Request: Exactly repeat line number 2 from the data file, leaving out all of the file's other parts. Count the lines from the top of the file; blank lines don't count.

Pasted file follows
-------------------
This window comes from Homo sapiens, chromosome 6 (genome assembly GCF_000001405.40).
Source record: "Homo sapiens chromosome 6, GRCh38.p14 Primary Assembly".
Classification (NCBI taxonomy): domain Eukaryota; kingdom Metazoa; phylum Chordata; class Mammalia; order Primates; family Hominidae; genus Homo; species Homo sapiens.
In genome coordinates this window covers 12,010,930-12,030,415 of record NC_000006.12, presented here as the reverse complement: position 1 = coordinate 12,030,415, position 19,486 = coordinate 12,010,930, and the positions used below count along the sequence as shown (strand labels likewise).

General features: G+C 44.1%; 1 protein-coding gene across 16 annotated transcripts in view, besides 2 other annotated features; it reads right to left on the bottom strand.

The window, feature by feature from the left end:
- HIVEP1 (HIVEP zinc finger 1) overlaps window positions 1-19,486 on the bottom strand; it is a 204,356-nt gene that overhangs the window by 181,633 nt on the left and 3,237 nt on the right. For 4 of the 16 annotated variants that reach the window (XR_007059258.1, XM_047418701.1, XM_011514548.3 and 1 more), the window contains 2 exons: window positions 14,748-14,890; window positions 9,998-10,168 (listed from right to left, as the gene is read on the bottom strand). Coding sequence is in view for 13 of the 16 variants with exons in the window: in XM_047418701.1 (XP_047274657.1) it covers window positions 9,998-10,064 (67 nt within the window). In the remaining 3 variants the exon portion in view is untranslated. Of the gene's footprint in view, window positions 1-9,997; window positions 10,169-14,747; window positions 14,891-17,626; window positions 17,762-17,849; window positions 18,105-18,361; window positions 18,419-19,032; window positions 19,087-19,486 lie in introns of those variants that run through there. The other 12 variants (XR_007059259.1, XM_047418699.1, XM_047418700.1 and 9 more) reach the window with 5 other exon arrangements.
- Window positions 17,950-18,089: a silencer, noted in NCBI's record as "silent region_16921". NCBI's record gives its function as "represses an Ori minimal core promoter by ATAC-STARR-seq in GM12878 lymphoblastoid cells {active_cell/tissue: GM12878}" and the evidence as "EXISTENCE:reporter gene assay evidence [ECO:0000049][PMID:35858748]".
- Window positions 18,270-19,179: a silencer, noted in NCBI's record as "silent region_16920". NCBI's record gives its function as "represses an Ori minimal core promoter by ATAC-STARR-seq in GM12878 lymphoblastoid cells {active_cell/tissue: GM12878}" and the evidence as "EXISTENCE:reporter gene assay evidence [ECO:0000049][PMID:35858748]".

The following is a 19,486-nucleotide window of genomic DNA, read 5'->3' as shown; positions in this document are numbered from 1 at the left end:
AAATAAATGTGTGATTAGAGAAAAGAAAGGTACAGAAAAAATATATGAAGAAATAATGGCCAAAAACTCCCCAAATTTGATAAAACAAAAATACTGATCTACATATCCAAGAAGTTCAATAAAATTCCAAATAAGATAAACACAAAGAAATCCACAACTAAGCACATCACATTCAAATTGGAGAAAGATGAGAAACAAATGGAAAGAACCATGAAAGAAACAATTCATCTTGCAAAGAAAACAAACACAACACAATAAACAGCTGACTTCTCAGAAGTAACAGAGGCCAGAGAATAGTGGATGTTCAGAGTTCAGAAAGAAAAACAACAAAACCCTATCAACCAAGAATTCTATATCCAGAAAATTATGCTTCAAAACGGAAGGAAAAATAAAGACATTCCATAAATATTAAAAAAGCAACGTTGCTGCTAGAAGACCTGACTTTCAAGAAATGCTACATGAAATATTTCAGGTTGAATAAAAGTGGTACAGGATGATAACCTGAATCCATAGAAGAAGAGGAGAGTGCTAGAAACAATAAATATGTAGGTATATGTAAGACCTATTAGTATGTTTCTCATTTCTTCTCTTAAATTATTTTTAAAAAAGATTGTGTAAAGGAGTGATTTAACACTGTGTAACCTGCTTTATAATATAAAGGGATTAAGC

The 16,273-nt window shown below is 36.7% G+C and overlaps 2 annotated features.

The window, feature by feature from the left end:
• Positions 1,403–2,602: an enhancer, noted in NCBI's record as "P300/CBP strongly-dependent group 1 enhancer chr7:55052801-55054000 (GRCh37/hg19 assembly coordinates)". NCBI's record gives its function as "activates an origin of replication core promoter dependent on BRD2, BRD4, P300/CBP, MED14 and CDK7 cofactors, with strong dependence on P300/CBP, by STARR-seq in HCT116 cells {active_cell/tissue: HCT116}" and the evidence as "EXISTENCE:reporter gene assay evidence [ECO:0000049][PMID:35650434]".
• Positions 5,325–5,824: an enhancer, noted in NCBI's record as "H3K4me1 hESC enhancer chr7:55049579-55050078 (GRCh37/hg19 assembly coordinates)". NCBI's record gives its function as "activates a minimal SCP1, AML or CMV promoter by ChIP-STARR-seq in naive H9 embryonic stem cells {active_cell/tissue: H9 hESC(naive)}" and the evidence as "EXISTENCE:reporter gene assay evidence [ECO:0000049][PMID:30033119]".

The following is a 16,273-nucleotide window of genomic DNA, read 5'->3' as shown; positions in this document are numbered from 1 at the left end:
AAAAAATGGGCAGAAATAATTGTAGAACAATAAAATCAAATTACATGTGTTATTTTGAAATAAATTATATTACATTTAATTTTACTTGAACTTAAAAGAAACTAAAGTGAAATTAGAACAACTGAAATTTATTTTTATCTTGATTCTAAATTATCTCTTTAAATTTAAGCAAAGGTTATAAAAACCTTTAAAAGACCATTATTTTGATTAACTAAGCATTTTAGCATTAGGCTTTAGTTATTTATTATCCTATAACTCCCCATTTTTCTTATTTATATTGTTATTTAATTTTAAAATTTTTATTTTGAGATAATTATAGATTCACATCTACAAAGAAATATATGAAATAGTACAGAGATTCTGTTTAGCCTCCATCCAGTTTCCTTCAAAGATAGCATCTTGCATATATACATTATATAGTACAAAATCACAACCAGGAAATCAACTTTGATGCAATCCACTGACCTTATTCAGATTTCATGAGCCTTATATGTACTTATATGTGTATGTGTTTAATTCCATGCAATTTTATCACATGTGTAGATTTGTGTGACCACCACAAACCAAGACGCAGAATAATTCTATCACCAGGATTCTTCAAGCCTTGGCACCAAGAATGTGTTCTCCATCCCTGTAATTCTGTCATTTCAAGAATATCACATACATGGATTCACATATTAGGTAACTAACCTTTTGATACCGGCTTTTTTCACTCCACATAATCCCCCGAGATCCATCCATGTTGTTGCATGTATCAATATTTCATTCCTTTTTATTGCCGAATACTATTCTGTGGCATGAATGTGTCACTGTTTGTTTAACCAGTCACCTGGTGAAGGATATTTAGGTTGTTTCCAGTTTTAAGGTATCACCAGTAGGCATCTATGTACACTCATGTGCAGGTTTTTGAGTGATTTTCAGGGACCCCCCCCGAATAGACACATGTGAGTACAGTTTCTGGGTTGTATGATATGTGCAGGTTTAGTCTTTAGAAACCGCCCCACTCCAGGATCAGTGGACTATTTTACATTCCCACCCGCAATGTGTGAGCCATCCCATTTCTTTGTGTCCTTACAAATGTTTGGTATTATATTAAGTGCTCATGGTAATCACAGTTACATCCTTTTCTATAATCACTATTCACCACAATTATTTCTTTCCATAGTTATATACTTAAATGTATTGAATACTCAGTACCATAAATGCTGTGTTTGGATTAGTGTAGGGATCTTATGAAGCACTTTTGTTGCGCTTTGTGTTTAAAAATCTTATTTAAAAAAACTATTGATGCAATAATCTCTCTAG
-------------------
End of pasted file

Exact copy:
Source record: "Homo sapiens chromosome 6, GRCh38.p14 Primary Assembly".